This book is a fascinating journey through a series of scholarly articles. The journey begins by tracing one of the most significant stories in the popularization of Association Football. In the next leg of the journey it charts the diverse and changing face of the modern British game. It then moves on to the global spread of the game from England and its domestication and appropriation in its new homes across the planet. It also investigates the exchanges which are increasingly taking place between these new homes of football. In the concluding pieces footballâe(tm)s global experience is compared with the attempts at globalizing baseball and drawing out the larger patterns that inform footballâe(tm)s global experience. This book was published as a special issue in Soccer and Society.
Drawing on both wartime discourse about women and the voices of individual women living at the Italian Front, Allison Belzer analyzes how women participated in the Great War and how it affected them. The Great War transformed women into purveyors and recipients of a new feminine ideal that emphasized their status as national citizens. Although Italian women did not gain the vote, they did encounter a less empowering form of female citizenship just after the war ended with Mussolini’s Fascism. Because of the Great War, many women seized the opportunity to participate in a society that continued to recognize them as guardians of the nation.
Although female athletes are successful in all types of sport, in many countries sport is still a male domain. This book examines and compares the sporting experiences of women from different countries around the world and offers the first systematic and cross-cultural analysis of the topic of women in sport. Sport and Women presents a wealth of new research data, including in-depth case-studies of 16 countries in North and South America, Asia, Eastern and Western Europe and Africa. In addition, the book offers comparative assessments of the extent to which women are represented in global sport and the opportunities that women have to participate in decision-making processes in sport. The book illuminates a wide range of key international issues in women's sport, such as cultural barriers to participation and the efficacy of political action. It is therefore essential reading for anybody with an interest in the sociology, culture and politics of sport.
Author: Simon Martin
Publisher: Berg Publishers
Release Date: 2004-12-10
Institutionalized as a fascist game in Mussolinis Italy, football was exploited domestically in an attempt to develop a sense of Italian identity and internationally as a diplomatic tool to improve Italys standing in the global arena. The 1930s were the zenith of achievement for Italian football. Italy hosted and won the 1934 World Cup tournament and retained the trophy in 1938 in France. In the 1936 Berlin Olympics, Italy won the soccer tournament with a team of university students, affirming the nations international football supremacy. At club level, calcio was reorganized into a single, national league in 1929namely, Serie Aafter which the first Italian club teams emerged to dominate European competition and threaten previous British notions of supremacy.In this time, Italian Fascism fully exploited the opportunities football provided to shape public opinion, penetrate daily life, and reinforce conformity. By politicizing the game, Fascism also sought to enhance the regimes international prestige and inculcate nationalist values. The author argues that the regimes attempt to use sport to formulate identity actually forced it to recognize existing tensions within society, thereby paradoxically permitting the existence of diversity and individuality.The book serves as a cultural history of Fascism in Italy viewed through the lens of football.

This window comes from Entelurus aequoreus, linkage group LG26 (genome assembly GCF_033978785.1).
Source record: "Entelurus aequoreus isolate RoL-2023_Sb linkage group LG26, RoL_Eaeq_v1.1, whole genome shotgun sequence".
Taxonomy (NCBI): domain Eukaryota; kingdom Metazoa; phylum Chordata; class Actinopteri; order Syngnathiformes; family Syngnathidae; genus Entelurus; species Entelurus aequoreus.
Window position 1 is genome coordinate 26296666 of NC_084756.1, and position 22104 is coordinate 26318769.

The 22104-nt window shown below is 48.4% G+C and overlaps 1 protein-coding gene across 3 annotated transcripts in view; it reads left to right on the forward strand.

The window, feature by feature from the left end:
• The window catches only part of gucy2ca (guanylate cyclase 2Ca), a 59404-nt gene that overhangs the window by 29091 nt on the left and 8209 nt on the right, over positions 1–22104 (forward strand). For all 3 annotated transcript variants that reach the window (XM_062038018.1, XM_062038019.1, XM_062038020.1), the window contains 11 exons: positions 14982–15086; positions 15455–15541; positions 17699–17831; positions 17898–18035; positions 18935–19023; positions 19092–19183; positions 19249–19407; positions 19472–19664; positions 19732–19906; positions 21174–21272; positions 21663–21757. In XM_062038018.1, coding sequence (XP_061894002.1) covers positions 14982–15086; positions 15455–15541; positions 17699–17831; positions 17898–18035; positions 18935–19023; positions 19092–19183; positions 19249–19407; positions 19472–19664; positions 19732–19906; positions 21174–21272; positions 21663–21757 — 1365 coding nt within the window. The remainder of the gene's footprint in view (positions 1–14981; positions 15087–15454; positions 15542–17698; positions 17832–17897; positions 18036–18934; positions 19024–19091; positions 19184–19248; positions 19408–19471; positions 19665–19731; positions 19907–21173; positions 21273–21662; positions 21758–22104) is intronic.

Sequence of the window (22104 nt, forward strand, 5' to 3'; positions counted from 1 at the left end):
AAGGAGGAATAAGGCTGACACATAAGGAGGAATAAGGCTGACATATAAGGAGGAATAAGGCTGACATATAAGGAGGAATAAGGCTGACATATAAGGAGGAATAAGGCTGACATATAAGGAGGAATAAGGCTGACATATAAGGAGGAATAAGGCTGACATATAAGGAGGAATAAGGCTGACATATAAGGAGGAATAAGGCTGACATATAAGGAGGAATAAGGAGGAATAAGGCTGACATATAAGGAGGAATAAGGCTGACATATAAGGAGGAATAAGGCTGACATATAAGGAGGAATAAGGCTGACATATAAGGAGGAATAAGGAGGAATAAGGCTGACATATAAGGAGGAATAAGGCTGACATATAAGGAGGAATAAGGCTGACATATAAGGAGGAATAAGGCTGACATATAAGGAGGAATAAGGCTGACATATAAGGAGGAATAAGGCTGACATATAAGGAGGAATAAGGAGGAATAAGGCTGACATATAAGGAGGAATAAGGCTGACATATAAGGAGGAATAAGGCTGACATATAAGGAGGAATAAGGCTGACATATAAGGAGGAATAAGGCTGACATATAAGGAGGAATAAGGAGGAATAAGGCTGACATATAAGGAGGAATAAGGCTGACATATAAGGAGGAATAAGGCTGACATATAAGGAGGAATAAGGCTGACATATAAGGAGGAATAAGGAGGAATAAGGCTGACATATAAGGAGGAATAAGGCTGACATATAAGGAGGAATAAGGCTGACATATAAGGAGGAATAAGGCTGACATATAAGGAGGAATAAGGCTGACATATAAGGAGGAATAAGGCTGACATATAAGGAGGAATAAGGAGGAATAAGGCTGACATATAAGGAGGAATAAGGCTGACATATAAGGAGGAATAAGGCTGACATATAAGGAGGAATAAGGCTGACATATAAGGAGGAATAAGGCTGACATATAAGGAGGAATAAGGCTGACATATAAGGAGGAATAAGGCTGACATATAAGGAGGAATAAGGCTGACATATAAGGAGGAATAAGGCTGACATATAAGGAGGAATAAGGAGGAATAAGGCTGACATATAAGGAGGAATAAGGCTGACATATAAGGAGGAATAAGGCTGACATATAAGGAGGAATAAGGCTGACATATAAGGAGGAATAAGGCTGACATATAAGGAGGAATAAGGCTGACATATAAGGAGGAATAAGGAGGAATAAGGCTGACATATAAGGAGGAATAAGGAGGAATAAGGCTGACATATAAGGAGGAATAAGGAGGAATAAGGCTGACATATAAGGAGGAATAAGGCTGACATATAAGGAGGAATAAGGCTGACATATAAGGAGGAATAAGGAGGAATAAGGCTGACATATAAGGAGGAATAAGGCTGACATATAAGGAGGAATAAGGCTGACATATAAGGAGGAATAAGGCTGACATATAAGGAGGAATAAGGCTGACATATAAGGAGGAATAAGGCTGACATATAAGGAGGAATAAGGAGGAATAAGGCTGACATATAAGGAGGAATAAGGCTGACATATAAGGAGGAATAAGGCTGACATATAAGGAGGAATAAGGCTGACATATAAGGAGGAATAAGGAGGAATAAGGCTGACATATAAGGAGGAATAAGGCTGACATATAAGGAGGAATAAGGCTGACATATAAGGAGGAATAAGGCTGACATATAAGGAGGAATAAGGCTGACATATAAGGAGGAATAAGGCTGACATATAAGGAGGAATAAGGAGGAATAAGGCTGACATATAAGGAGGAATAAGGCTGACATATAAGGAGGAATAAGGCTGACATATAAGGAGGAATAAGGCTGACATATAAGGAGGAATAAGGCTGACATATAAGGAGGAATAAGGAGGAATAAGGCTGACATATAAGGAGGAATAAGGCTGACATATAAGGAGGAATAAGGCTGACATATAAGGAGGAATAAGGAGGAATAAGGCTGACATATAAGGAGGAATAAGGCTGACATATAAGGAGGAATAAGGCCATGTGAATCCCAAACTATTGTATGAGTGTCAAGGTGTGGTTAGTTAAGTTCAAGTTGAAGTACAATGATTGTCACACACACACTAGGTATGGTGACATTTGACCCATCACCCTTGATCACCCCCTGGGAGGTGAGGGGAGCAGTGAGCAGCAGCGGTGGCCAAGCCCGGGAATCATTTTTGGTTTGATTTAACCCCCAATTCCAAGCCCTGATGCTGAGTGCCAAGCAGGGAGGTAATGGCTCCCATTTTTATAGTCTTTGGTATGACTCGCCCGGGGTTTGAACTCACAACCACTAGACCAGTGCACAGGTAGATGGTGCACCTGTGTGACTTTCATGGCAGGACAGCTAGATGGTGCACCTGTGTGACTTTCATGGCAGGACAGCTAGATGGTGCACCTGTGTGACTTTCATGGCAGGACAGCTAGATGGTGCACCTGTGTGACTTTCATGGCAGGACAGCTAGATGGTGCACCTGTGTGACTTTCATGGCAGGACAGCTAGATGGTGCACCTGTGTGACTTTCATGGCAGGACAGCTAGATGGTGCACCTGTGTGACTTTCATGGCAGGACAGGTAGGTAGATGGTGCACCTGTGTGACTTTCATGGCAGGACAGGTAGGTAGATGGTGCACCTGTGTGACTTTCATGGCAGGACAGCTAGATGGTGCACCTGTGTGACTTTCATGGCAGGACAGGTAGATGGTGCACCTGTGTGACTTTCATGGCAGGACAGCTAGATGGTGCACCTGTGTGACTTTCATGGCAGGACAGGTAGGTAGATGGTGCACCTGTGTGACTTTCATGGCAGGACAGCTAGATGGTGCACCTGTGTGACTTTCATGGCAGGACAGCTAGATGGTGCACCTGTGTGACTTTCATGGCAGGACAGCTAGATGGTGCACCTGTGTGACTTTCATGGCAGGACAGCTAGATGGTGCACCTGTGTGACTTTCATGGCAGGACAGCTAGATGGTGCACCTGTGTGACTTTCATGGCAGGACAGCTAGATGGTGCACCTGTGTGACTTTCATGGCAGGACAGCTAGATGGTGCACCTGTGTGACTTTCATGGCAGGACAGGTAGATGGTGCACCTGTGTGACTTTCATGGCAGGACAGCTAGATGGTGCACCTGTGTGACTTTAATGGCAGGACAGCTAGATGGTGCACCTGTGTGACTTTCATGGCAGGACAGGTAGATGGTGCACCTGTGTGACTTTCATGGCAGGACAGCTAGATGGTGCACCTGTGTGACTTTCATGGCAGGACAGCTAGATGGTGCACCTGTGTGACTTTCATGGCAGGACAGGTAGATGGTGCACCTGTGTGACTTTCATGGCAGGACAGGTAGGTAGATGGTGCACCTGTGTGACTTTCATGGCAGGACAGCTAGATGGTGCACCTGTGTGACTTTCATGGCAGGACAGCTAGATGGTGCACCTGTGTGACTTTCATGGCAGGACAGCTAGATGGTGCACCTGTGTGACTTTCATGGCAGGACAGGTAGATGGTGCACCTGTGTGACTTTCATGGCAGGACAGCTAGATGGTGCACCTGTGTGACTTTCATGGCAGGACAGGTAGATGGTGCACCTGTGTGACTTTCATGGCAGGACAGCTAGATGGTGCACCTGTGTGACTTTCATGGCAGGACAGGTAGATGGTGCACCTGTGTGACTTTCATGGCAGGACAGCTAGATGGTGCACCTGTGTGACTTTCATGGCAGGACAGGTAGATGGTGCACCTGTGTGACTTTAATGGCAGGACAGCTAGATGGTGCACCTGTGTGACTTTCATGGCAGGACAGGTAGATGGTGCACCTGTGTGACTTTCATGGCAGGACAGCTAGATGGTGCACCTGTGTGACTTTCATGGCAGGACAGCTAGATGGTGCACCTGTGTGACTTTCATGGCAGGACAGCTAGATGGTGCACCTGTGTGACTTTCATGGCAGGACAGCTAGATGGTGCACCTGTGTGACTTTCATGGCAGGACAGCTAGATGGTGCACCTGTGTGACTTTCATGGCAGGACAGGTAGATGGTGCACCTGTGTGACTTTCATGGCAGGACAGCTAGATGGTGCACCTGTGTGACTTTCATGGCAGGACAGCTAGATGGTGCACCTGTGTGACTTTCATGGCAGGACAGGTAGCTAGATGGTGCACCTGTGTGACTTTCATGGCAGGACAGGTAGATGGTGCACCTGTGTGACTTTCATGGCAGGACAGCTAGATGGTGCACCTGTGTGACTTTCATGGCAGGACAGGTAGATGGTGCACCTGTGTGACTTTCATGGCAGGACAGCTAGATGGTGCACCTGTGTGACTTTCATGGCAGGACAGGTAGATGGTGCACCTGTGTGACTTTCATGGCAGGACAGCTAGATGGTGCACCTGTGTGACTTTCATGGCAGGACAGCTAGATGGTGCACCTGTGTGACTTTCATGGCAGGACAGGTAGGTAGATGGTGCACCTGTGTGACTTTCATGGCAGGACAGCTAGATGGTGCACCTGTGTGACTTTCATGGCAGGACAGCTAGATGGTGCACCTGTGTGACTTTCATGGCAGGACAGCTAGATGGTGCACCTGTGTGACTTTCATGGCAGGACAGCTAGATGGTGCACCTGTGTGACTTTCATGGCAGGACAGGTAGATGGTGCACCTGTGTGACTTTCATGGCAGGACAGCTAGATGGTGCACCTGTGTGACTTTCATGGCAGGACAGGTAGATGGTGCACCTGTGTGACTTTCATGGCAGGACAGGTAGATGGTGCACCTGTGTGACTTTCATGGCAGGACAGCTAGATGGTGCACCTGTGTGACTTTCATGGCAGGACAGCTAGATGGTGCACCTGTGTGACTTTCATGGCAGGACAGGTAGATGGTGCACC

Author: Hamideh Sedghi
Publisher: Cambridge University Press
Release Date: 2007-07-09
Genre: Political Science
Why were urban women veiled in the early 1900s, unveiled from 1936 to 1979, and reveiled after the 1979 revolution? This question forms the basis of Hamideh Sedghi's original and unprecedented contribution to politics and Middle Eastern studies. Using primary and secondary sources, Sedghi offers new knowledge on women's agency in relation to state power. In this rigorous analysis she places contention over women at the centre of the political struggle between secular and religious forces and demonstrates that control over women's identities, sexuality, and labor has been central to the consolidation of state power. Sedghi links politics and culture with economics to present an integrated analysis of the private and public lives of different classes of women and their modes of resistance to state power.